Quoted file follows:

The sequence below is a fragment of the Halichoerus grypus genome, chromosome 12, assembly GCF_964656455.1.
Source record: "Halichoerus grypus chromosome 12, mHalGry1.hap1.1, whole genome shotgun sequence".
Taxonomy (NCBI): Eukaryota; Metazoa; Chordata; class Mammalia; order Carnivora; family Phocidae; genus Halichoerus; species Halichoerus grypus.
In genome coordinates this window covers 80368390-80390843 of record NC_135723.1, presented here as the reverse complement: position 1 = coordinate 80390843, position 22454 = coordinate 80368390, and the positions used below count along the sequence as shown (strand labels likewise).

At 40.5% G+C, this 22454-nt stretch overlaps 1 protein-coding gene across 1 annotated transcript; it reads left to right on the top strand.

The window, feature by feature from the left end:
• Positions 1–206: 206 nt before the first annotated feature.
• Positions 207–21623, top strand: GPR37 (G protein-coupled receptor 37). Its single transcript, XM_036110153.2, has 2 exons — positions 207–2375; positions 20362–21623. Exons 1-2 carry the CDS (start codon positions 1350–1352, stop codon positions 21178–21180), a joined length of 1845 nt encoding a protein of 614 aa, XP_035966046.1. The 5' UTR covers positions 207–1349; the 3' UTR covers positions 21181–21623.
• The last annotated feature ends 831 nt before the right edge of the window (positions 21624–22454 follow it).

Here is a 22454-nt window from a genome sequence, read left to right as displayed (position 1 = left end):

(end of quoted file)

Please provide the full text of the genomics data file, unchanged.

The sequence below is a fragment of the Halichoerus grypus genome, chromosome 12, assembly GCF_964656455.1.
Source record: "Halichoerus grypus chromosome 12, mHalGry1.hap1.1, whole genome shotgun sequence".
Taxonomy (NCBI): Eukaryota; Metazoa; Chordata; class Mammalia; order Carnivora; family Phocidae; genus Halichoerus; species Halichoerus grypus.
In genome coordinates this window covers 80368390-80390843 of record NC_135723.1, presented here as the reverse complement: position 1 = coordinate 80390843, position 22454 = coordinate 80368390, and the positions used below count along the sequence as shown (strand labels likewise).

At 40.5% G+C, this 22454-nt stretch overlaps 1 protein-coding gene across 1 annotated transcript; it reads left to right on the top strand.

The window, feature by feature from the left end:
• Positions 1–206: 206 nt before the first annotated feature.
• Positions 207–21623, top strand: GPR37 (G protein-coupled receptor 37). Its single transcript, XM_036110153.2, has 2 exons — positions 207–2375; positions 20362–21623. Exons 1-2 carry the CDS (start codon positions 1350–1352, stop codon positions 21178–21180), a joined length of 1845 nt encoding a protein of 614 aa, XP_035966046.1. The 5' UTR covers positions 207–1349; the 3' UTR covers positions 21181–21623.
• The last annotated feature ends 831 nt before the right edge of the window (positions 21624–22454 follow it).

Here is a 22454-nt window from a genome sequence, read left to right as displayed (position 1 = left end):